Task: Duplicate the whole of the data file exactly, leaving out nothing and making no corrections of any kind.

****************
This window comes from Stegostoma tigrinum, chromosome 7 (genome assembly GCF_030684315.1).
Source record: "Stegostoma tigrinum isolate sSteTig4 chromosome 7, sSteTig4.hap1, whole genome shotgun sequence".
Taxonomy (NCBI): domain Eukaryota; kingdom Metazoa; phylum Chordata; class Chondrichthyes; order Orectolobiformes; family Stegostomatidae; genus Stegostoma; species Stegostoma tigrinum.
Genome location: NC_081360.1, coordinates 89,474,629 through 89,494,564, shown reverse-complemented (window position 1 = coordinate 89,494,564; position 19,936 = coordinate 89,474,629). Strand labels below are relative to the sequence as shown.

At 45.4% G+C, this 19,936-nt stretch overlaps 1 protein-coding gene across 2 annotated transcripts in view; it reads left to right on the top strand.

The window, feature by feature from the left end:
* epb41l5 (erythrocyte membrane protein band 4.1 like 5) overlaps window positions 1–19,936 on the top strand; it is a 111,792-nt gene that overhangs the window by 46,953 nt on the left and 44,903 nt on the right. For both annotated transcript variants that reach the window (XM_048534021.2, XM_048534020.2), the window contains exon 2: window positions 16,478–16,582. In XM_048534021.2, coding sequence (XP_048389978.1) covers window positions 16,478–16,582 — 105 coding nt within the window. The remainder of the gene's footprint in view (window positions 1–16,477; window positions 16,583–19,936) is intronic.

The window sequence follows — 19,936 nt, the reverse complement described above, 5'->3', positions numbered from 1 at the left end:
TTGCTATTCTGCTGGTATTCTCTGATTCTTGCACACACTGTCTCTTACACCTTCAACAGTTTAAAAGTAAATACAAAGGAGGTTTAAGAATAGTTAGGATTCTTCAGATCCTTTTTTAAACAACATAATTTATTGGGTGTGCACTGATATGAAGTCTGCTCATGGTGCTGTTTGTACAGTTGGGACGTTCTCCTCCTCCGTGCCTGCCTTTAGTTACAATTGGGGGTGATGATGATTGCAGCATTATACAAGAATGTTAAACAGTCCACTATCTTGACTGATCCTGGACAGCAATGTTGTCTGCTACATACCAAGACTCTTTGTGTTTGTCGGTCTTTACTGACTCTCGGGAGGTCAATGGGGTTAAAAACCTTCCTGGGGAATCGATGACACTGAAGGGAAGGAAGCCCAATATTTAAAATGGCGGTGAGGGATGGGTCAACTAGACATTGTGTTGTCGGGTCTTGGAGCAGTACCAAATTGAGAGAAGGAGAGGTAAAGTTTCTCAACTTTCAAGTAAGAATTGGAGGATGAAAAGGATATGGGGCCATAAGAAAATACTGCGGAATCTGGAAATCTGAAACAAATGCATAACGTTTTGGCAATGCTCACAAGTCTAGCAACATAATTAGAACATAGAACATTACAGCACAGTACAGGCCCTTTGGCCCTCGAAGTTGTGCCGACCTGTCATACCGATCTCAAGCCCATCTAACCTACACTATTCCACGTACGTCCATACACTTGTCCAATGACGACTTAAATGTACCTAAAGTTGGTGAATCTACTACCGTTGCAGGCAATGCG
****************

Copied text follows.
This window comes from Stegostoma tigrinum, chromosome 7 (genome assembly GCF_030684315.1).
Source record: "Stegostoma tigrinum isolate sSteTig4 chromosome 7, sSteTig4.hap1, whole genome shotgun sequence".
Taxonomy (NCBI): domain Eukaryota; kingdom Metazoa; phylum Chordata; class Chondrichthyes; order Orectolobiformes; family Stegostomatidae; genus Stegostoma; species Stegostoma tigrinum.
Genome location: NC_081360.1, coordinates 89,474,629 through 89,494,564, shown reverse-complemented (window position 1 = coordinate 89,494,564; position 19,936 = coordinate 89,474,629). Strand labels below are relative to the sequence as shown.

At 45.4% G+C, this 19,936-nt stretch overlaps 1 protein-coding gene across 2 annotated transcripts in view; it reads left to right on the top strand.

The window, feature by feature from the left end:
* epb41l5 (erythrocyte membrane protein band 4.1 like 5) overlaps window positions 1–19,936 on the top strand; it is a 111,792-nt gene that overhangs the window by 46,953 nt on the left and 44,903 nt on the right. For both annotated transcript variants that reach the window (XM_048534021.2, XM_048534020.2), the window contains exon 2: window positions 16,478–16,582. In XM_048534021.2, coding sequence (XP_048389978.1) covers window positions 16,478–16,582 — 105 coding nt within the window. The remainder of the gene's footprint in view (window positions 1–16,477; window positions 16,583–19,936) is intronic.

The window sequence follows — 19,936 nt, the reverse complement described above, 5'->3', positions numbered from 1 at the left end:
TTGCTATTCTGCTGGTATTCTCTGATTCTTGCACACACTGTCTCTTACACCTTCAACAGTTTAAAAGTAAATACAAAGGAGGTTTAAGAATAGTTAGGATTCTTCAGATCCTTTTTTAAACAACATAATTTATTGGGTGTGCACTGATATGAAGTCTGCTCATGGTGCTGTTTGTACAGTTGGGACGTTCTCCTCCTCCGTGCCTGCCTTTAGTTACAATTGGGGGTGATGATGATTGCAGCATTATACAAGAATGTTAAACAGTCCACTATCTTGACTGATCCTGGACAGCAATGTTGTCTGCTACATACCAAGACTCTTTGTGTTTGTCGGTCTTTACTGACTCTCGGGAGGTCAATGGGGTTAAAAACCTTCCTGGGGAATCGATGACACTGAAGGGAAGGAAGCCCAATATTTAAAATGGCGGTGAGGGATGGGTCAACTAGACATTGTGTTGTCGGGTCTTGGAGCAGTACCAAATTGAGAGAAGGAGAGGTAAAGTTTCTCAACTTTCAAGTAAGAATTGGAGGATGAAAAGGATATGGGGCCATAAGAAAATACTGCGGAATCTGGAAATCTGAAACAAATGCATAACGTTTTGGCAATGCTCACAAGTCTAGCAACATAATTAGAACATAGAACATTACAGCACAGTACAGGCCCTTTGGCCCTCGAAGTTGTGCCGACCTGTCATACCGATCTCAAGCCCATCTAACCTACACTATTCCACGTACGTCCATACACTTGTCCAATGACGACTTAAATGTACCTAAAGTTGGTGAATCTACTACCGTTGCAGGCAATGCG